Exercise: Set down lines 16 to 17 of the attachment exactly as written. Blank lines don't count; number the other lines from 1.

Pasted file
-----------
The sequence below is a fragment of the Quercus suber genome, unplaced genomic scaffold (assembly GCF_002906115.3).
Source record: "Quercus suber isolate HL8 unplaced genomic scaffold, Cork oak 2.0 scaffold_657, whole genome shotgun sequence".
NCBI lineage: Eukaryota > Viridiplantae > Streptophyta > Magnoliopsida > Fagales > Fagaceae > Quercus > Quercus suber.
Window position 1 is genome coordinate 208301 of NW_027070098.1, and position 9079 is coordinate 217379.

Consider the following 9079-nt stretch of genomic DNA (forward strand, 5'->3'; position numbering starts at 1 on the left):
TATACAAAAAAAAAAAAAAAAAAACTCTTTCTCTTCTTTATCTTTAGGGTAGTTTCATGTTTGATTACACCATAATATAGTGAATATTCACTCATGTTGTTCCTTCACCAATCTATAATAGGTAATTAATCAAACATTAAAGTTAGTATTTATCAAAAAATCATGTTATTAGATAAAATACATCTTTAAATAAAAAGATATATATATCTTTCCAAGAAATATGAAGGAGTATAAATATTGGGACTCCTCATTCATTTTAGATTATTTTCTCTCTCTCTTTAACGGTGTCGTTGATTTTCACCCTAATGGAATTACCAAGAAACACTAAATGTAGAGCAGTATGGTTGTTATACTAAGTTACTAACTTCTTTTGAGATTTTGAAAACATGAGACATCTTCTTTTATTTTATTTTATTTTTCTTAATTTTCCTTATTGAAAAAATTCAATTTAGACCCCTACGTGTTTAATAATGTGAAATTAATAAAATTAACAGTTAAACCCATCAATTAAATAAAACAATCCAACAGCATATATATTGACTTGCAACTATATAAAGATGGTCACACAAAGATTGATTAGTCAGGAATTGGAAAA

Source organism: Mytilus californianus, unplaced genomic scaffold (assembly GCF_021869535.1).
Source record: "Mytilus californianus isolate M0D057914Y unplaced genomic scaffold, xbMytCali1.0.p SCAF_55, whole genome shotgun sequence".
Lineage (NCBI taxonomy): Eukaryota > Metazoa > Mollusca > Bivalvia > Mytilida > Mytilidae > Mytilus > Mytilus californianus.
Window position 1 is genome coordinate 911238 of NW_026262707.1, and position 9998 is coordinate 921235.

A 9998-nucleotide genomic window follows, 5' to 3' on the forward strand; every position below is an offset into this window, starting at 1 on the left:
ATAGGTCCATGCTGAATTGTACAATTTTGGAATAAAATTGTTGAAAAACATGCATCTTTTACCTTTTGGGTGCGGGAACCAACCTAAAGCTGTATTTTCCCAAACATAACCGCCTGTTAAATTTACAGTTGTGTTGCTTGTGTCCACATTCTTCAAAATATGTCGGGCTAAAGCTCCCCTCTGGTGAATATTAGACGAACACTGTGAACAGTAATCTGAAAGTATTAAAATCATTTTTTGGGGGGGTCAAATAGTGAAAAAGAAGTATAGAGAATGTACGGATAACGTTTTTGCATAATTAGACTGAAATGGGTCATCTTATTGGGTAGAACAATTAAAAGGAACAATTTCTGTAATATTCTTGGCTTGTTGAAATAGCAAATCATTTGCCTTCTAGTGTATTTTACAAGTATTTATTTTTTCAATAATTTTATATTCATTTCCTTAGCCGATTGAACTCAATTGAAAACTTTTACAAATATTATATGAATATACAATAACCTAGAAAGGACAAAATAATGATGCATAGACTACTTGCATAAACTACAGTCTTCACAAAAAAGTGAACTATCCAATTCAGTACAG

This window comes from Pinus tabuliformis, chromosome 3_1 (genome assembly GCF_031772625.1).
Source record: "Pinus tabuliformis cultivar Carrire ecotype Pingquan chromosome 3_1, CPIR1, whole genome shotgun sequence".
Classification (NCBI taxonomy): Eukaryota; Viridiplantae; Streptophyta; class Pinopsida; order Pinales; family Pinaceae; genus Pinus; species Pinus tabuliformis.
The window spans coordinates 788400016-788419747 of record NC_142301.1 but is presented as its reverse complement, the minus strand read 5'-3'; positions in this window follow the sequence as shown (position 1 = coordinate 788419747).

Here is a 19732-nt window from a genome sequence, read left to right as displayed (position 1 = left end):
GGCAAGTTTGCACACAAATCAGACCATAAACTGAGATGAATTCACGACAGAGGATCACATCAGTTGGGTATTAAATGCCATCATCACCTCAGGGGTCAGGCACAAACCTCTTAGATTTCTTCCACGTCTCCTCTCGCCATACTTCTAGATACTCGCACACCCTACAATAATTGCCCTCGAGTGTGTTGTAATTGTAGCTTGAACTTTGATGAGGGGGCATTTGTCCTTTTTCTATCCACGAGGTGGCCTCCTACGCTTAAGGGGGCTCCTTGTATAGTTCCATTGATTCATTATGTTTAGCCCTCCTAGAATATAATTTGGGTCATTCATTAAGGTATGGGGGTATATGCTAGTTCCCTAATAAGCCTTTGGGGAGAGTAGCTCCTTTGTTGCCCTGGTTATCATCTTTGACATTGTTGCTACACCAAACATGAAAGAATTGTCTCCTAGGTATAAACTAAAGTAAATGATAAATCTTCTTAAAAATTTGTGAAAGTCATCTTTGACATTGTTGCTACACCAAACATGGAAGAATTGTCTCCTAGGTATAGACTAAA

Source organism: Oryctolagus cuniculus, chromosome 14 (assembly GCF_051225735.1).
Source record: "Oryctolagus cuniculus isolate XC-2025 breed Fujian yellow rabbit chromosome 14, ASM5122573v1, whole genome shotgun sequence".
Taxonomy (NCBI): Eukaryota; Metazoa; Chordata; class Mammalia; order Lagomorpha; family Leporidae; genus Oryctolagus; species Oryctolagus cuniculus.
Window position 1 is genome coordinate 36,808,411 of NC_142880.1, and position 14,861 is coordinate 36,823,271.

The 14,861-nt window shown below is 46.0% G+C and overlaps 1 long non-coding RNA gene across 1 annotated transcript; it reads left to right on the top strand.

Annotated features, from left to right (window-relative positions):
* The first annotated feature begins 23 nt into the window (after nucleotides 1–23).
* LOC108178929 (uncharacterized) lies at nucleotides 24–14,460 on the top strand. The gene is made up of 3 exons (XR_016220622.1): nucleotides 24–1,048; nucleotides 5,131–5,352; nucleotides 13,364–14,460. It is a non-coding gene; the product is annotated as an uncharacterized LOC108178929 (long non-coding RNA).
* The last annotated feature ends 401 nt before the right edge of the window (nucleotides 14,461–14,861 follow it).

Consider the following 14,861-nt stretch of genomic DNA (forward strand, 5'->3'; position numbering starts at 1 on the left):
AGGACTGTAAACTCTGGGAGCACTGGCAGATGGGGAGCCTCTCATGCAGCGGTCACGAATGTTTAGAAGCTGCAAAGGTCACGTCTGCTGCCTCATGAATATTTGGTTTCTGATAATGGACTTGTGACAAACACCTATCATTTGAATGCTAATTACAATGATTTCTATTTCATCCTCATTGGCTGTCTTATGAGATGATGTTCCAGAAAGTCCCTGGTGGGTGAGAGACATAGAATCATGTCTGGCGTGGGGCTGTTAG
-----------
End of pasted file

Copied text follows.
The window spans coordinates 788400016-788419747 of record NC_142301.1 but is presented as its reverse complement, the minus strand read 5'-3'; positions in this window follow the sequence as shown (position 1 = coordinate 788419747).

Here is a 19732-nt window from a genome sequence, read left to right as displayed (position 1 = left end):